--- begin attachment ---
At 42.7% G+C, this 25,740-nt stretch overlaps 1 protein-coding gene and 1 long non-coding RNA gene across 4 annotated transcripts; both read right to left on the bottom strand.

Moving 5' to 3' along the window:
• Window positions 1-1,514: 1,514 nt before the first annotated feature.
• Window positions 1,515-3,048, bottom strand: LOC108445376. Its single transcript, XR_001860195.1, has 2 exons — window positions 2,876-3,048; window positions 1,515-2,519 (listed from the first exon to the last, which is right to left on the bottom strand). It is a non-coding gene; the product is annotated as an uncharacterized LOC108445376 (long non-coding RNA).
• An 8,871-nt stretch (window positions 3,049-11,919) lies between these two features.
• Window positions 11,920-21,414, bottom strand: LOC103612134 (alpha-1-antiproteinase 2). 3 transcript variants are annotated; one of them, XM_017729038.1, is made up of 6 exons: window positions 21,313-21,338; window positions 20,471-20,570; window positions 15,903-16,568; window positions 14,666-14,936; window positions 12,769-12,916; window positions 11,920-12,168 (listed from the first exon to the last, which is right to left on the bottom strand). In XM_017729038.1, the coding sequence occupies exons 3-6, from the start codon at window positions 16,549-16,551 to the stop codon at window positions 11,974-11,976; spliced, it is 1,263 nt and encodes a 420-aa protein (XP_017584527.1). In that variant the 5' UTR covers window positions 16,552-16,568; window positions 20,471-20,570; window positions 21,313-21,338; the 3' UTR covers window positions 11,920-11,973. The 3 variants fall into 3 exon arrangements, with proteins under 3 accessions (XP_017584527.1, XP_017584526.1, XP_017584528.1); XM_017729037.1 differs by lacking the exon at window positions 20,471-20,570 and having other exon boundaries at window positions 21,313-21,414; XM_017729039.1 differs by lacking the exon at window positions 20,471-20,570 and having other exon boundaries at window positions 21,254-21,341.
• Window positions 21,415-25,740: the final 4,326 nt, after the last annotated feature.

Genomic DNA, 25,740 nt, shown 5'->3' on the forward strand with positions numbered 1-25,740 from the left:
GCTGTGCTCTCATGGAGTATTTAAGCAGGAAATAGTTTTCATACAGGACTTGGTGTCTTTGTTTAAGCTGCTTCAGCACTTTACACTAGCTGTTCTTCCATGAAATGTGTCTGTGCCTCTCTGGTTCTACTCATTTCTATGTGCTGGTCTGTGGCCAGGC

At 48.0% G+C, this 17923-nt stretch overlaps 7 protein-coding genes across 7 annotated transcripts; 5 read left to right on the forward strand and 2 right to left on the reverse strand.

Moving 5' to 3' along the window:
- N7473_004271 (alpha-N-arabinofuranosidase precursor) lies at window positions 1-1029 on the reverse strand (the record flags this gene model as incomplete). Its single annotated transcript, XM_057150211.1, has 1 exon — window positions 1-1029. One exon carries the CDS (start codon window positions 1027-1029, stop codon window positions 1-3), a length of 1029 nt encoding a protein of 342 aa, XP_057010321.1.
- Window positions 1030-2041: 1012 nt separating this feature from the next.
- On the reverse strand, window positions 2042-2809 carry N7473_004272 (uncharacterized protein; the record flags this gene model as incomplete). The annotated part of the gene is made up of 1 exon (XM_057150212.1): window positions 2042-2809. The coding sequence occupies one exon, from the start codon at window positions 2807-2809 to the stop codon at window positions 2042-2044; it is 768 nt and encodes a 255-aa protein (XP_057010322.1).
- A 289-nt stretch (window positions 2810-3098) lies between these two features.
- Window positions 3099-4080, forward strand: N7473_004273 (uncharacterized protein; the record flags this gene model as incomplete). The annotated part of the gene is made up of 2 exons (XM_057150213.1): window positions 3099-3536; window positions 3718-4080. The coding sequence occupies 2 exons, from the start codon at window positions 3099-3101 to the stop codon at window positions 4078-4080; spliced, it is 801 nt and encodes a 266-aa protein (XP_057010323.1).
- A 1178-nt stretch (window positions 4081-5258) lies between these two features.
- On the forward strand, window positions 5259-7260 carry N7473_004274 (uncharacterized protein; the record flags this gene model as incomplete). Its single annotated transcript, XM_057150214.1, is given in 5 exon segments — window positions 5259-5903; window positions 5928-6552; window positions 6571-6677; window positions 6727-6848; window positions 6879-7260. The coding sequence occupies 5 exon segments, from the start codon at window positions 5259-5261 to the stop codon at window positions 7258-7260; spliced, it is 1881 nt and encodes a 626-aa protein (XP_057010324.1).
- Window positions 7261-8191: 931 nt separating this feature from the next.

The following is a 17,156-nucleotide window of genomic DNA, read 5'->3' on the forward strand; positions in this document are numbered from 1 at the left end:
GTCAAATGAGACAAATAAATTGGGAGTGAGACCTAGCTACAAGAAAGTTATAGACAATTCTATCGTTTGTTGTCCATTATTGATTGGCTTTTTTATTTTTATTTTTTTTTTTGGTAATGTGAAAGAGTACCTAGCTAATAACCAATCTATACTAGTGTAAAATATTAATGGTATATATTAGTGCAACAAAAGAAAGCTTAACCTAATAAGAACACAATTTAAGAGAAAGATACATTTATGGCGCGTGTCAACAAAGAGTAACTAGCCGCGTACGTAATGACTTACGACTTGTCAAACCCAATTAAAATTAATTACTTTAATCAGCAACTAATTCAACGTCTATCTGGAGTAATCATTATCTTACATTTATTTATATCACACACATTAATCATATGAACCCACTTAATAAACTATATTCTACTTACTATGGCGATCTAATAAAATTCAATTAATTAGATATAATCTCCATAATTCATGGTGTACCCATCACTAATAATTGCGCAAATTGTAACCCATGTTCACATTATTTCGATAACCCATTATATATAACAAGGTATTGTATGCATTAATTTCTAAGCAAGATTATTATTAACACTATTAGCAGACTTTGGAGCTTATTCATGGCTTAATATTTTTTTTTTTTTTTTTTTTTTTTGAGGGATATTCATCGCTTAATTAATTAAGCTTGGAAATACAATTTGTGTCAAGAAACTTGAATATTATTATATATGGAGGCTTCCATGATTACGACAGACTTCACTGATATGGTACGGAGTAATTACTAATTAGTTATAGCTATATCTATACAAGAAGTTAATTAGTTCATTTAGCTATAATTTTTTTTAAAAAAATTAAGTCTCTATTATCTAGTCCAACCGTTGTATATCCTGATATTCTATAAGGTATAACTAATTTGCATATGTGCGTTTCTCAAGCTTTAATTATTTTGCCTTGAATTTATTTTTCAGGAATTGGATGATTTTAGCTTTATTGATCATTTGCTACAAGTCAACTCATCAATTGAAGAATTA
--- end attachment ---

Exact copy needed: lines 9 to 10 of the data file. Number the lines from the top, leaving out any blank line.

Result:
GCTGTGCTCTCATGGAGTATTTAAGCAGGAAATAGTTTTCATACAGGACTTGGTGTCTTTGTTTAAGCTGCTTCAGCACTTTACACTAGCTGTTCTTCCATGAAATGTGTCTGTGCCTCTCTGGTTCTACTCATTTCTATGTGCTGGTCTGTGGCCAGGC

At 48.0% G+C, this 17923-nt stretch overlaps 7 protein-coding genes across 7 annotated transcripts; 5 read left to right on the forward strand and 2 right to left on the reverse strand.